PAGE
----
Tiffany Jo Werth (Ph.D. Columbia University) is an Associate Professor of English at the University of California, Davis. Previously, she taught at Simon Fraser University in British Columbia, Canada. Her research interests include Renaissance literature (particularly in its nondramatic forms), Reformation history, print culture, posthumanism, and the environmental humanities. She also offers courses on fantasy literature and utopian thought. 

Her work on the thorny relationship of romance to the long English Reformation has appeared in article form in the Shakespearean International Yearbook  and English Literary Renaissance and as her first monograph The Fabulous Dark Cloister: Romance in England after the Reformation (Johns Hopkins University Press). Her current book project, entitled The English Lithic Imagination from More to Milton, argues that the mineral (clay, rocks, stones, bezoars, iron) offers an unsettling touchstone for rethinking Renaissance humanism and literary creation. She has published on the more-than-human world as editor of a special issue of The Shakespearean International Yearbook and in articles in The Indistinct Human in Renaissance Literature, Literature Compass Online, Upstart: A Journal of English Renaissance Studies, and a special issue of Spenser Studies on "Spenser and the Human." She co-edited a never-before-printed academic drama The Converted Robber or Stonehenge, a Pastoral in English Literary Renaissance and looks forward to Premodern Ecologies in the Modern Literary Imagination, a collection of essays that she has co-edited with Vin Nardizzi (forthcoming from University of Toronto Press 2019)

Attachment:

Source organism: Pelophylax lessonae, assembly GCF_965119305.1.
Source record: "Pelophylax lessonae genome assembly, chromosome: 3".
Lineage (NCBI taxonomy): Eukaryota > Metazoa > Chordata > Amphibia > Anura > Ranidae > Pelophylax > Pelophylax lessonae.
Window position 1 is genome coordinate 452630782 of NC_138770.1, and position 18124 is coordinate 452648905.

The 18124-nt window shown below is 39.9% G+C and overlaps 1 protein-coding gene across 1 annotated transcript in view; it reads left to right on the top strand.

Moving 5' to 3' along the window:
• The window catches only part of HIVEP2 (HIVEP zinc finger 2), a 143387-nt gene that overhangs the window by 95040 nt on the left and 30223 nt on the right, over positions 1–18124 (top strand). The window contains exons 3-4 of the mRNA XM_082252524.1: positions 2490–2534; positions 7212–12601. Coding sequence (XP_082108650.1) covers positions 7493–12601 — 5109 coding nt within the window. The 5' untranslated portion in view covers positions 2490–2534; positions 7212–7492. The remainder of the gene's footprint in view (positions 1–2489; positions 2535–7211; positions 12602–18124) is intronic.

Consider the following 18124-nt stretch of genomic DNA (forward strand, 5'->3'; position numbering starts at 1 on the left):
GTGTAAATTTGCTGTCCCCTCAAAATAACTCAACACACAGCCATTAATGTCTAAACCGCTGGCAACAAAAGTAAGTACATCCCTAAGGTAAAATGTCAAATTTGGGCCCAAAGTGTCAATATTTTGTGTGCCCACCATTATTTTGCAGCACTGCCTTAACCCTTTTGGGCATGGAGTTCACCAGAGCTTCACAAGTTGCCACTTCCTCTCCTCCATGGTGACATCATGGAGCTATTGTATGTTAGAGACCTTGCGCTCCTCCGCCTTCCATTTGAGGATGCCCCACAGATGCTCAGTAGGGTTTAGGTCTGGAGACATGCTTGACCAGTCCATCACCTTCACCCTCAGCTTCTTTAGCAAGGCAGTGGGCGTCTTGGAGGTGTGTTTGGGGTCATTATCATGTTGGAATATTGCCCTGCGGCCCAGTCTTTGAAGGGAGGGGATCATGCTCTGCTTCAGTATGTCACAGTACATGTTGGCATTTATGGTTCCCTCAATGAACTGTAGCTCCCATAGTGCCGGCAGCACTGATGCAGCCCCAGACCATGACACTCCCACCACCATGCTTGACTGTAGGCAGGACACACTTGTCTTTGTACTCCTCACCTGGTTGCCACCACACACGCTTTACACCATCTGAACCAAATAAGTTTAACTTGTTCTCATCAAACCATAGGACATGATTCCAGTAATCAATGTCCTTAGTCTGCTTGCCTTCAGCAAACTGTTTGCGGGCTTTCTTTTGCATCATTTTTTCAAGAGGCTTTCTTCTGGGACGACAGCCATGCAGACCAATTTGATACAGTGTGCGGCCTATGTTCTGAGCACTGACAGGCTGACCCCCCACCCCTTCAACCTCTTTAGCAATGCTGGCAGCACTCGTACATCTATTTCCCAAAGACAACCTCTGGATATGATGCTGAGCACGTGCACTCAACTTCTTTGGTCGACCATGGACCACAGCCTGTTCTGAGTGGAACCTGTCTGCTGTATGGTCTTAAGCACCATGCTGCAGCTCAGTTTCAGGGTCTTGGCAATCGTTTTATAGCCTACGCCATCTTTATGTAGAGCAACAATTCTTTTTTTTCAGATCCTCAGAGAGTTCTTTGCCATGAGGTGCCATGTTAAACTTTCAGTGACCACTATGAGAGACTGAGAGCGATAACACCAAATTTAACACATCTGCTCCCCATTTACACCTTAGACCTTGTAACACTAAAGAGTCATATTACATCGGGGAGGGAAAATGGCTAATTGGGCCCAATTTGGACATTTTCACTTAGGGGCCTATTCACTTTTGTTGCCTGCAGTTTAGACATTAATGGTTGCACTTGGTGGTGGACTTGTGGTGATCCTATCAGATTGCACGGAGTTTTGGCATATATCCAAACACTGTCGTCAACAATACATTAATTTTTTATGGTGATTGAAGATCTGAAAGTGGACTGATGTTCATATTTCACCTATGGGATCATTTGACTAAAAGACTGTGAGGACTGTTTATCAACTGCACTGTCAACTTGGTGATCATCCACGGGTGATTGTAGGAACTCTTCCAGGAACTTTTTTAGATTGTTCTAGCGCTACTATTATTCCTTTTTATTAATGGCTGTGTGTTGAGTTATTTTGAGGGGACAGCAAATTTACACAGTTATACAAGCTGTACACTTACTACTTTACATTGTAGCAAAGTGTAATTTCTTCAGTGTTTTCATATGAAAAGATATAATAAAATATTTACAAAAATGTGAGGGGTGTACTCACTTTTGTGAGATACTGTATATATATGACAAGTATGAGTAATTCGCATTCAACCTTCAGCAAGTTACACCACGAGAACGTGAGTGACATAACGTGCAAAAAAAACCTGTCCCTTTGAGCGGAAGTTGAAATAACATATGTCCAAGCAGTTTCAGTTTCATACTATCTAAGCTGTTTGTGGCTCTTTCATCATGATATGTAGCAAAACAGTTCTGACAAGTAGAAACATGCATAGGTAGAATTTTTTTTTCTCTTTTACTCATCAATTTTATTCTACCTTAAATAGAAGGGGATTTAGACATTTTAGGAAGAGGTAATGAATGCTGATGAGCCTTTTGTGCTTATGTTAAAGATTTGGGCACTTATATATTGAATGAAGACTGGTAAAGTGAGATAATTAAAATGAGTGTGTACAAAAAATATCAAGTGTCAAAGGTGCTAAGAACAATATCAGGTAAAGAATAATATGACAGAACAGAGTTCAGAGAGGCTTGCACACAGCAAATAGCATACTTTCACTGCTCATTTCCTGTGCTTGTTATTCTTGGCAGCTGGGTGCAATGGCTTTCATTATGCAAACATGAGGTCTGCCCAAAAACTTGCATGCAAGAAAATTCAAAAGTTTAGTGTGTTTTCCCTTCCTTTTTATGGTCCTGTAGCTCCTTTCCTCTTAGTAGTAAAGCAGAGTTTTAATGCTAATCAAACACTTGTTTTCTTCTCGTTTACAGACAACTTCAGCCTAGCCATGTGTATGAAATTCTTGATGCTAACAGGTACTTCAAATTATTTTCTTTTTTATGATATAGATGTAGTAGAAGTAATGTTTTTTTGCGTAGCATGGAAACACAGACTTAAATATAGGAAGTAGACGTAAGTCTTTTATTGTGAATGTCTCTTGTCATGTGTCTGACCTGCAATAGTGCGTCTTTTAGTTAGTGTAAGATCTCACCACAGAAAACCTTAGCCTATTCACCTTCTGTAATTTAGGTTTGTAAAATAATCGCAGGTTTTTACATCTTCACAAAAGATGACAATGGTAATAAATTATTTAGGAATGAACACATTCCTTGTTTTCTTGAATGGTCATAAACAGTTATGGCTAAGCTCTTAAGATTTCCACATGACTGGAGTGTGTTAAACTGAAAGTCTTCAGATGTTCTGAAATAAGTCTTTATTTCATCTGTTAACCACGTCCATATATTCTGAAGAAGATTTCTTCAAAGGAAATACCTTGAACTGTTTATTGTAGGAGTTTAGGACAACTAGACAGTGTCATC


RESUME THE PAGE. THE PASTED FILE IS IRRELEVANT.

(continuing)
Recent activities include a year as the Mellon long-term fellow at the Huntington Library (2016-2017) and Visiting Scholar at the USC-Huntington Early Modern Studies Institute, partnering in an Erasmus + mobility grant (with UC Dublin), and co-organizing "Spenser, Poetry, and Performance, a Research-in-Action two-day workshop at Shakespeare's Globe in London (2017). She has served on the program committee for the Shakespeare Association of America (SAA) and is current the President of the  International Spenser Society, and co-founder and immediate past Director of Oecologies a Pacific Coast scholarly research collective. She share living space with a human, a canine, two fish, five plants, and one lithic entity.